But, while VAR is expected to enhance fair play, brace yourself for long delays, sometimes upwards of 5 minutes during live matches as has already been witnessed in circumstances where the technology is already in use. For many a betting enthusiast, it could also mean a long, perhaps painful wait between the time the referee raises his/her two fingers to indicate video review, and when he rushes back to the field to announce the final decision; – money which could have been won minus VAR will be lost and vice versa!
Busy Transfer Window, Who Will Carry The Day?
Ahead of the opening 2019/2020 EPL opening weekend, Arsenal and Manchester United fans are perhaps the happiest of the lot.
On Thursday August 1st, Arsenal, whose owners are known to be ‘stingy’ when it comes to releasing transfer funds, announced it had splashed 72 million pounds (Ksh.9B) on securing the services of prolific Ivory Coast winger Nicolas Pepe from French club Lille.
On the way to helping Lille finish 2nd to Paris Saint Germain (PSG) in France’s Ligue 1 last season, Pepe, who has bustling pace and is gifted with a deft left foot, scored a total of 22 goals and had 11 assists to boot.
He should form a lethal partnership with Alexandre Lacazette and Pierre-Emerick Aubameyang, for a front three expected to challenge that department’s hitherto untouchable riches of Manchester City and Liverpool, who last season were scoring goals for fun.
Manchester United, who were expected to overhaul their team following a disastrous finish to the 2018/19 season have also made a statement of intent, agreeing a world record Ksh.9.9B deal with Leicester City for the transfer of England center half Harry Maguire. The Old Trafford club has also penned in young right back Aaron Wan-Bissaka from Crystal Palace and speedy winger Daniel James from championship side, Swansea.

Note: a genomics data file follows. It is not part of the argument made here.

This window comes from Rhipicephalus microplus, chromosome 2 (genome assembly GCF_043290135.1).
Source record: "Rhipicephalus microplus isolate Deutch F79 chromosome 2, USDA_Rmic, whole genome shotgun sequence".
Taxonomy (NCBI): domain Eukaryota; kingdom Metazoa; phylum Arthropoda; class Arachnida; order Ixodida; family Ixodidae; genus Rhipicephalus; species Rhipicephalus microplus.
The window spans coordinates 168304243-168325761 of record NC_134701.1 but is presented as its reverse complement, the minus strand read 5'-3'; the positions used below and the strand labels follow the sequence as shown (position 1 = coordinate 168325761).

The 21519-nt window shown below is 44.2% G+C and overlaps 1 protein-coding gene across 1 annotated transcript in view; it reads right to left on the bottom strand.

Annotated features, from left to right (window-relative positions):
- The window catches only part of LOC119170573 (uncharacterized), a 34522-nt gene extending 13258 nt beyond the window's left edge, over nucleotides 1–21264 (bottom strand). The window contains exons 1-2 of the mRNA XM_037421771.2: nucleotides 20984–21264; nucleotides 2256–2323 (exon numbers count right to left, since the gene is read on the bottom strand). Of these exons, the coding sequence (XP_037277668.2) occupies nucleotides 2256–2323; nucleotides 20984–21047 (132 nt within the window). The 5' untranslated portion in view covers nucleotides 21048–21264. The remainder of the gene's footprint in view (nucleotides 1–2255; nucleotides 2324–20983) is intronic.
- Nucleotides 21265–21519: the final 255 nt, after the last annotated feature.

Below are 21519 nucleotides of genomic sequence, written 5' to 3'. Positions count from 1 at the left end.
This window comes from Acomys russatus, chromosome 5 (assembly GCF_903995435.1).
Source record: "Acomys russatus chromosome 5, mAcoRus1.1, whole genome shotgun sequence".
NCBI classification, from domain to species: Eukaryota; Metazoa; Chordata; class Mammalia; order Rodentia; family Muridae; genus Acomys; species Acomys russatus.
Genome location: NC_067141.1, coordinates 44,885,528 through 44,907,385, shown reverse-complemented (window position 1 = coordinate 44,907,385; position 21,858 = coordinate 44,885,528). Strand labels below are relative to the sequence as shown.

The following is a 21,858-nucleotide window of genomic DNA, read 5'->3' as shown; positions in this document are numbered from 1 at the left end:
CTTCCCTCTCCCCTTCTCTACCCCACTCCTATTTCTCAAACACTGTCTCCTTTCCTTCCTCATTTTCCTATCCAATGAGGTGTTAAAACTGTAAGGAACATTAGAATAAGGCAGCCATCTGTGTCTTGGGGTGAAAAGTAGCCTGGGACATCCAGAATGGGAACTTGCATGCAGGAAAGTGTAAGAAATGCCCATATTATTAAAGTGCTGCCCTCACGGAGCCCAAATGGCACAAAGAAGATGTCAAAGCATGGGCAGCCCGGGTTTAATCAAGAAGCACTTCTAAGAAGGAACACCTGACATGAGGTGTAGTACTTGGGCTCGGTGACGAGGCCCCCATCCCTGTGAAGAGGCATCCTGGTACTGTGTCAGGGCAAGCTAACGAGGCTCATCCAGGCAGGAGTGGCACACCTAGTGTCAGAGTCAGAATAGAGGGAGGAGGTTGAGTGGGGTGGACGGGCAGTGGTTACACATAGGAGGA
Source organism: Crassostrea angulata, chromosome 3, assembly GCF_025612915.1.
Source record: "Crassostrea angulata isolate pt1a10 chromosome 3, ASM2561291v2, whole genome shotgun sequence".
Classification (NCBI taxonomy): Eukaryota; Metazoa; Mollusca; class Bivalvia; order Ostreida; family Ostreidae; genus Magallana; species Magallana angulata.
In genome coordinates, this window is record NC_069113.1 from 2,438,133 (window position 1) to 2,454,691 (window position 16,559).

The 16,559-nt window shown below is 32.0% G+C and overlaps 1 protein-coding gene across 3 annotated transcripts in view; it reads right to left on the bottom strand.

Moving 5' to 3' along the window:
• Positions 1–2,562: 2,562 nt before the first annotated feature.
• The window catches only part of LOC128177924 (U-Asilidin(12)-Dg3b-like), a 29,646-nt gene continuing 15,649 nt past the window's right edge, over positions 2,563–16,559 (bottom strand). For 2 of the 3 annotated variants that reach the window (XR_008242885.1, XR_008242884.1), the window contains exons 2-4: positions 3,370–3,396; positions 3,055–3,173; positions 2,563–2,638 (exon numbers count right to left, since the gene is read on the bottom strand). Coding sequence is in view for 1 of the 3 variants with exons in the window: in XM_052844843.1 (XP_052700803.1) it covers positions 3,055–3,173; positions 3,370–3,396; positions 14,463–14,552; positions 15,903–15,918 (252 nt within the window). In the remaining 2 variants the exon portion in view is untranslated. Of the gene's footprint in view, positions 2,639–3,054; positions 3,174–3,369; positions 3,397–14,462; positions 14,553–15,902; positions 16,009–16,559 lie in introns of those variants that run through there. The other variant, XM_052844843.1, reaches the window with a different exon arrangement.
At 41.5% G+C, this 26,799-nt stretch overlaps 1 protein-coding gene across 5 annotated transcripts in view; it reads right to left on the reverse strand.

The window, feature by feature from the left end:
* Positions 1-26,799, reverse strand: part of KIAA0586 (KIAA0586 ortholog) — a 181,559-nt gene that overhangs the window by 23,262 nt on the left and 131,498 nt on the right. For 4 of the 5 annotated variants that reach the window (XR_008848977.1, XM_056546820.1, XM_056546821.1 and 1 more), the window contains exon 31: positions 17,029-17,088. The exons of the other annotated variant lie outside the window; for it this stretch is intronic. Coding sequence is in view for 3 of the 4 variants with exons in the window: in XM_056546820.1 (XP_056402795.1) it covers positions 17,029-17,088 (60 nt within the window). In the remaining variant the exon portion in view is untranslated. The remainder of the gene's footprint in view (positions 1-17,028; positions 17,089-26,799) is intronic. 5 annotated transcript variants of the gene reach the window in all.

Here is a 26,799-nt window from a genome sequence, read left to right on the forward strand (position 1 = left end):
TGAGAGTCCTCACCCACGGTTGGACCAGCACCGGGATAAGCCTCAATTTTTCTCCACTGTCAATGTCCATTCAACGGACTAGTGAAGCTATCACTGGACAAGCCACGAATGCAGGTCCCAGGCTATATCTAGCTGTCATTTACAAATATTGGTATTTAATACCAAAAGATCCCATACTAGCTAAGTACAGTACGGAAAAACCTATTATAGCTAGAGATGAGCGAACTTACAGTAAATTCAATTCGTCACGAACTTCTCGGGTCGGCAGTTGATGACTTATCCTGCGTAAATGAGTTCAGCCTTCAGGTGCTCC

Elsewhere champions City have sought to address their problematic holding midfield role by signing Rodrigo from Atletico Madrid but are yet to replace their departed captain and defense kingpin, Vincent Kompany.
Liverpool are yet to make any major signing, Chelsea is under a transfer embargo imposed by world football governing body FIFA, and has lost their talisman, Eden Hazard to Spanish giants Real Madrid, while Tottenham have strengthened their midfield by enrolling Tanguy Ndombele from French outfit, Lyon.
However, the transfer window, which opened on 16th May will not close until 7pm (Kenyan Time), Thursday, 8th August 2019, so a lot could have changed by then.
The 2019/20 season is expected to serve up more thrills and spills.
Will City take their recent dominance of the league to an unprecedented third successive season?
Will Liverpool finally end their 29 year-old EPL trophy drought?
Who, among Tottenham, Manchester United, Arsenal and Chelsea will make it into the top four?
Are heavy spenders Everton, Leicester City or even Wolverhampton Wanderers (Wolves) likely to break into the top six?
Or, could it be that, like happened in the 2015/16 season with Leicester City, we are in for another one-in-five thousand surprise?
It shall all be revealed come May, 2020. Let the games begin!